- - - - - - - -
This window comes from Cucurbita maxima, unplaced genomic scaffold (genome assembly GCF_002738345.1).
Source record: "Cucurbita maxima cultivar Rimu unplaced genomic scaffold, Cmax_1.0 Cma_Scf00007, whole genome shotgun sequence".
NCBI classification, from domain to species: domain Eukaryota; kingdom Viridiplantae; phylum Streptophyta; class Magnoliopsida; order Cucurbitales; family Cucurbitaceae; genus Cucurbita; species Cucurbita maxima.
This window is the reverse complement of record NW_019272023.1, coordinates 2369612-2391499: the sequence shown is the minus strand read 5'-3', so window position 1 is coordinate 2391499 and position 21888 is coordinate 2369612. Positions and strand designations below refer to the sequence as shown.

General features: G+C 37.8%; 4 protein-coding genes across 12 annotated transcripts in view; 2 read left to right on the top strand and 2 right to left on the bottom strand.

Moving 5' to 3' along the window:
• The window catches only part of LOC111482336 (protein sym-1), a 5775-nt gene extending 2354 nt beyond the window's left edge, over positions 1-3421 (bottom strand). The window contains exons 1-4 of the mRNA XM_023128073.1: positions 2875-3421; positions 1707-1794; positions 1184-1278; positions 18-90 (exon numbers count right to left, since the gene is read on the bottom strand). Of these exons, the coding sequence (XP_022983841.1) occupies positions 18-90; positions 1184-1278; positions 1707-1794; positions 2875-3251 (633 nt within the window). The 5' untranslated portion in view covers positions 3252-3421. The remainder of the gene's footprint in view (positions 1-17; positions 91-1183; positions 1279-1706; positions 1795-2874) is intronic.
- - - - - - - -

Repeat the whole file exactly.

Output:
This window comes from Cucurbita maxima, unplaced genomic scaffold (genome assembly GCF_002738345.1).
Source record: "Cucurbita maxima cultivar Rimu unplaced genomic scaffold, Cmax_1.0 Cma_Scf00007, whole genome shotgun sequence".
NCBI classification, from domain to species: domain Eukaryota; kingdom Viridiplantae; phylum Streptophyta; class Magnoliopsida; order Cucurbitales; family Cucurbitaceae; genus Cucurbita; species Cucurbita maxima.
This window is the reverse complement of record NW_019272023.1, coordinates 2369612-2391499: the sequence shown is the minus strand read 5'-3', so window position 1 is coordinate 2391499 and position 21888 is coordinate 2369612. Positions and strand designations below refer to the sequence as shown.

General features: G+C 37.8%; 4 protein-coding genes across 12 annotated transcripts in view; 2 read left to right on the top strand and 2 right to left on the bottom strand.

Moving 5' to 3' along the window:
• The window catches only part of LOC111482336 (protein sym-1), a 5775-nt gene extending 2354 nt beyond the window's left edge, over positions 1-3421 (bottom strand). The window contains exons 1-4 of the mRNA XM_023128073.1: positions 2875-3421; positions 1707-1794; positions 1184-1278; positions 18-90 (exon numbers count right to left, since the gene is read on the bottom strand). Of these exons, the coding sequence (XP_022983841.1) occupies positions 18-90; positions 1184-1278; positions 1707-1794; positions 2875-3251 (633 nt within the window). The 5' untranslated portion in view covers positions 3252-3421. The remainder of the gene's footprint in view (positions 1-17; positions 91-1183; positions 1279-1706; positions 1795-2874) is intronic.